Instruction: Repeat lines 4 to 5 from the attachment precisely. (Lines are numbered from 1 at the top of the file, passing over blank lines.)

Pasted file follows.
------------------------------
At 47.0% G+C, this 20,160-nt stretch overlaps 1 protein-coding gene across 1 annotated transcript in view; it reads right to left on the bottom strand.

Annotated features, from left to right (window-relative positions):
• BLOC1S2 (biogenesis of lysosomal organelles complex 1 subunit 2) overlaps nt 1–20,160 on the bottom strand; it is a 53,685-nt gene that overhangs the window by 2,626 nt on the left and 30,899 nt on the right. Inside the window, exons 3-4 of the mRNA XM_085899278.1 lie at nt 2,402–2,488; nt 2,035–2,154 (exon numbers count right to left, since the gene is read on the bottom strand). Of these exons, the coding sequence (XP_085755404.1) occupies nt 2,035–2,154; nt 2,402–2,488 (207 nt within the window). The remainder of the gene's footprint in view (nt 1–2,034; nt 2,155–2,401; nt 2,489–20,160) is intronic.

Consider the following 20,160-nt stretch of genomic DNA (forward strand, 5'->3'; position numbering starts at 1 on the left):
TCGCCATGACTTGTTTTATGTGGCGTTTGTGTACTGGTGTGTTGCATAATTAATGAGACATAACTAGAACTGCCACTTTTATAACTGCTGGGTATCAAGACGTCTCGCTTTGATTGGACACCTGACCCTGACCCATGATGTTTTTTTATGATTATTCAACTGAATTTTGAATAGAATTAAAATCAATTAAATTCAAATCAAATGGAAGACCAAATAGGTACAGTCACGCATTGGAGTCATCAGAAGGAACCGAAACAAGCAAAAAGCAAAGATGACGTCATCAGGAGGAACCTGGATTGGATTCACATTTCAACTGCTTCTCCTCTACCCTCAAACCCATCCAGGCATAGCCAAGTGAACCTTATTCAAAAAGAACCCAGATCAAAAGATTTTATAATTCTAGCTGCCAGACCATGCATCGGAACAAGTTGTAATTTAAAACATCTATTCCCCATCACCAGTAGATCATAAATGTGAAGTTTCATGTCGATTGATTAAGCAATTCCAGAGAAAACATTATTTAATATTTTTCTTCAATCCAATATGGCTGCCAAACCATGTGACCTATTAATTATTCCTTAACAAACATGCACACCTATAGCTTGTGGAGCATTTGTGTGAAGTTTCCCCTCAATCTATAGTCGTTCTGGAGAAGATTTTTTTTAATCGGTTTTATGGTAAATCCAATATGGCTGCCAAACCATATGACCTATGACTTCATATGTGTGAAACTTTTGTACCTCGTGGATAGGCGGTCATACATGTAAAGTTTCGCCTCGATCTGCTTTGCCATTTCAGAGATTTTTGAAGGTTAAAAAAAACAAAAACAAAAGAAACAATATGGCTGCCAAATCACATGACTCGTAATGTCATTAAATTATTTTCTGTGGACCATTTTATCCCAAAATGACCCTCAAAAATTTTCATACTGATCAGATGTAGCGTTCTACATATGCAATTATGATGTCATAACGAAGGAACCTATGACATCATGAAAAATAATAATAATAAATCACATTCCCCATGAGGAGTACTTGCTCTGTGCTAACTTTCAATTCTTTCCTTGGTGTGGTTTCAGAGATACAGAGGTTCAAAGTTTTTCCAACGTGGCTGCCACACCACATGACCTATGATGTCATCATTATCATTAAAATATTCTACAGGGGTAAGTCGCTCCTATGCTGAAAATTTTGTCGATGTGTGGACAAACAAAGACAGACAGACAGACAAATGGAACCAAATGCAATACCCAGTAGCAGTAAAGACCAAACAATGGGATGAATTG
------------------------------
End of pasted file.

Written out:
Consider the following 20,160-nt stretch of genomic DNA (forward strand, 5'->3'; position numbering starts at 1 on the left):
TCGCCATGACTTGTTTTATGTGGCGTTTGTGTACTGGTGTGTTGCATAATTAATGAGACATAACTAGAACTGCCACTTTTATAACTGCTGGGTATCAAGACGTCTCGCTTTGATTGGACACCTGACCCTGACCCATGATGTTTTTTTATGATTATTCAACTGAATTTTGAATAGAATTAAAATCAATTAAATTCAAATCAAATGGAAGACCAAATAGGTACAGTCACGCATTGGAGTCATCAGAAGGAACCGAAACAAGCAAAAAGCAAAGATGACGTCATCAGGAGGAACCTGGATTGGATTCACATTTCAACTGCTTCTCCTCTACCCTCAAACCCATCCAGGCATAGCCAAGTGAACCTTATTCAAAAAGAACCCAGATCAAAAGATTTTATAATTCTAGCTGCCAGACCATGCATCGGAACAAGTTGTAATTTAAAACATCTATTCCCCATCACCAGTAGATCATAAATGTGAAGTTTCATGTCGATTGATTAAGCAATTCCAGAGAAAACATTATTTAATATTTTTCTTCAATCCAATATGGCTGCCAAACCATGTGACCTATTAATTATTCCTTAACAAACATGCACACCTATAGCTTGTGGAGCATTTGTGTGAAGTTTCCCCTCAATCTATAGTCGTTCTGGAGAAGATTTTTTTTAATCGGTTTTATGGTAAATCCAATATGGCTGCCAAACCATATGACCTATGACTTCATATGTGTGAAACTTTTGTACCTCGTGGATAGGCGGTCATACATGTAAAGTTTCGCCTCGATCTGCTTTGCCATTTCAGAGATTTTTGAAGGTTAAAAAAAACAAAAACAAAAGAAACAATATGGCTGCCAAATCACATGACTCGTAATGTCATTAAATTATTTTCTGTGGACCATTTTATCCCAAAATGACCCTCAAAAATTTTCATACTGATCAGATGTAGCGTTCTACATATGCAATTATGATGTCATAACGAAGGAACCTATGACATCATGAAAAATAATAATAATAAATCACATTCCCCATGAGGAGTACTTGCTCTGTGCTAACTTTCAATTCTTTCCTTGGTGTGGTTTCAGAGATACAGAGGTTCAAAGTTTTTCCAACGTGGCTGCCACACCACATGACCTATGATGTCATCATTATCATTAAAATATTCTACAGGGGTAAGTCGCTCCTATGCTGAAAATTTTGTCGATGTGTGGACAAACAAAGACAGACAGACAGACAAATGGAACCAAATGCAATACCCAGTAGCAGTAAAGACCAAACAATGGGATGAATTG